In an era of exponential change, the packaging industry is facing a reckoning. As new styles of packaging and sustainable packaging mediums compete with the global digital transformation to take top prize for the biggest disruption to day-to-day business, Foodmach CEO Earle Roberts explains how an FMCG packaging line can perform with perfect synchronicity.

The traditional packaging line in Australia is made up of a collection of equipment from different OEMS, much like a motor vehicle. It’s the same principle. Sure, some businesses have the time, budget and in, many instances, patience for an all-new line from a single EU manufacturer, but that’s predominantly not the case.

All of these bits of equipment from different suppliers have different user interfaces, different machine-to-machine interfaces and provide different levels and points of data. Maybe there’s a form of line control that holds it all together, and depending on the age of the line, there could even be an IIoT solution layered over the top, enabling some data to be used by enterprise resource systems. But in reality, each machine is operating in a silo.

Project managers are expected to specify, acquire and install these different parts and make them work together smoothly. That part is challenging enough; it’s a bit like building a car yourself out of OEM parts and hoping it’ll run like a sports model.

But then there’s the driving experience. Once you have all these machines linked together on the factory floor, will you feel like you’re at the wheel of a well-tuned engine with absolute control over every aspect of its function?

Will you have all the information needed by management to provide complete visibility? Will the line perform as well, if at all, if the landscape changes and new packaging materials, sizes, shapes, SKUs come into play?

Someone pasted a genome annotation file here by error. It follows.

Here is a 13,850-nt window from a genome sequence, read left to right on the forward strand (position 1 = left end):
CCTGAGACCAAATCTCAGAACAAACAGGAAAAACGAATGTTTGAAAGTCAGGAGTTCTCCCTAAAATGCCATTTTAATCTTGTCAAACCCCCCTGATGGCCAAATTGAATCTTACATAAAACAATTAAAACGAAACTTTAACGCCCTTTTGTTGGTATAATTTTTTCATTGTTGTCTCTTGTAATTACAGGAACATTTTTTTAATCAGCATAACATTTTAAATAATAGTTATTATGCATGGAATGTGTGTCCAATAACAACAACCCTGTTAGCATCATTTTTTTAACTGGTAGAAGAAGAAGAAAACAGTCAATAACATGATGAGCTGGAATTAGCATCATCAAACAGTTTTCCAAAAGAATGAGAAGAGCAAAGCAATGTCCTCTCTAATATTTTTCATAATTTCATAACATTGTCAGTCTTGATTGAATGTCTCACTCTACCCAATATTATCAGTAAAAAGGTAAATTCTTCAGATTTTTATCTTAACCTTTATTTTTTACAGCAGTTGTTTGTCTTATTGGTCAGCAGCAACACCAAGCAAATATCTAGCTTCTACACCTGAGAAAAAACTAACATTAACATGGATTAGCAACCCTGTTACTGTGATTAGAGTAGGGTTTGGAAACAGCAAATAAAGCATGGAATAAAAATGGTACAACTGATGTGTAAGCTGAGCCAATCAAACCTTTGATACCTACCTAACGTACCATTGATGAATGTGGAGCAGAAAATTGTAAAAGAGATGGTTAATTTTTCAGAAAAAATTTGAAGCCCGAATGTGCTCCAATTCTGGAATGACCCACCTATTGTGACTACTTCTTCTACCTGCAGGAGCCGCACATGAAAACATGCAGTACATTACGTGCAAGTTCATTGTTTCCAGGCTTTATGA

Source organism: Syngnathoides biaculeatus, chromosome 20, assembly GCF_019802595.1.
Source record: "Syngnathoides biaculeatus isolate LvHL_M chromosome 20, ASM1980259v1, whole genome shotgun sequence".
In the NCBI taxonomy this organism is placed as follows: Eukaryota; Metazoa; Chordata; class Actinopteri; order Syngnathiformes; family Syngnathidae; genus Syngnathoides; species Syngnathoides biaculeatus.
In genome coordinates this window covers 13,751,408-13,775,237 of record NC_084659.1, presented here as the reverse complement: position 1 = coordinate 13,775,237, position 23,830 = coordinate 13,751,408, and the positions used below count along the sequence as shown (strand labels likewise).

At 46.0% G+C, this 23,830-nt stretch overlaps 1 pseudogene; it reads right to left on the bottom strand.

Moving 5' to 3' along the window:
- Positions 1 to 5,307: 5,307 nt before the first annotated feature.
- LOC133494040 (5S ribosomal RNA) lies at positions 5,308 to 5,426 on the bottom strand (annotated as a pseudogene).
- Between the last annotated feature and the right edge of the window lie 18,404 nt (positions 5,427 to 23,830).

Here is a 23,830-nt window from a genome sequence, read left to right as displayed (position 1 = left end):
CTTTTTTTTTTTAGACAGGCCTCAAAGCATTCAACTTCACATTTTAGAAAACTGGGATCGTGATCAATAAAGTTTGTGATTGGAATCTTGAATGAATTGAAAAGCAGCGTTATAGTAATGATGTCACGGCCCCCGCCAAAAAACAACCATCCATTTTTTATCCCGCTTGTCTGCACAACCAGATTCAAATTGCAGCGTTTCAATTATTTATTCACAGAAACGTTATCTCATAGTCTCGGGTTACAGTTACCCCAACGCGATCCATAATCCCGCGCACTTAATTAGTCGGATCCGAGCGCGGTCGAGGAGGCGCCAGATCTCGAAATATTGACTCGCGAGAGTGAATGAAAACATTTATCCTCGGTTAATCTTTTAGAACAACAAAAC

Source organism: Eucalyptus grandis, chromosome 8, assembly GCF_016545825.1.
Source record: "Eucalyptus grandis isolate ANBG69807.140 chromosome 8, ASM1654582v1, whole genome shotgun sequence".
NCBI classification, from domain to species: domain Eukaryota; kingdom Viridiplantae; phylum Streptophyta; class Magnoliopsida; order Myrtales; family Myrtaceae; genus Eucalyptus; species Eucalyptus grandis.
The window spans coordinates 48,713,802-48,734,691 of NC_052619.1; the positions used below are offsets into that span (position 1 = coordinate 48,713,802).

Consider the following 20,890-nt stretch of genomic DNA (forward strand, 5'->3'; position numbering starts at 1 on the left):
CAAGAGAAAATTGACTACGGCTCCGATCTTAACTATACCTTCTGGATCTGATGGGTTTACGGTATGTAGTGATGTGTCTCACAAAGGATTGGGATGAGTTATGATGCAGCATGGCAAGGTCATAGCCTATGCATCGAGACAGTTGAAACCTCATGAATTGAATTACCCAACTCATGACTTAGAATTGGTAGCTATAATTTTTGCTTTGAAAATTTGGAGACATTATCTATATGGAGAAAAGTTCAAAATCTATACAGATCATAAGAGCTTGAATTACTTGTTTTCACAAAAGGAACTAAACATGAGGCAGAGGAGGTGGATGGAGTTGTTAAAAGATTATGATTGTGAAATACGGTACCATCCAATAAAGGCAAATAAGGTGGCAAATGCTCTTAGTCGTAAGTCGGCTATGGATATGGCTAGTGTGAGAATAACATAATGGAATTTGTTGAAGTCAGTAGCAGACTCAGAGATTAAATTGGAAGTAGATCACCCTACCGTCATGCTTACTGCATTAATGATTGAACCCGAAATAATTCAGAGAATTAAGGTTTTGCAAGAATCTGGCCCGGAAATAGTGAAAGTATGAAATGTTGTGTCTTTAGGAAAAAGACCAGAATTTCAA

A possible solution

Let’s take a dive into a future where the FMCG packaging line does actually operate like a high-performance vehicle, where all the parts work together with perfect synchronicity. It provides a luxury driving experience, goes from zero to 100 at pace and can handle any kind of challenge. What would that look like?

If we take the sports car analogy to its end, we think it looks like this: You specify the products you need to run now and possibly in the future. Your vehicle manufacturer designs the ultimate, integrated machine. The parts are carefully selected from the world’s best and made to work in concert by technicians who make it their business to know them, inside out. Each piece of OEM equipment is opened up for true integration, where communication between parts and reporting to a central line control hub is not just patched on; it’s built-in.

The ultimate production vehicle is engineered for smooth lines, ergonomic driving and a fully digital experience complete with AI and autonomous, driverless functionality. It’s flexible enough to handle any potential packaging changes, even on the fly, telling you exactly which materials are needed next (and having them sourced automatically if that’s what you’d prefer). It’s recipe-driven controls take all the human error out of the equation, provides full traceability over every aspect of production and meets or exceeds Australian safety requirements.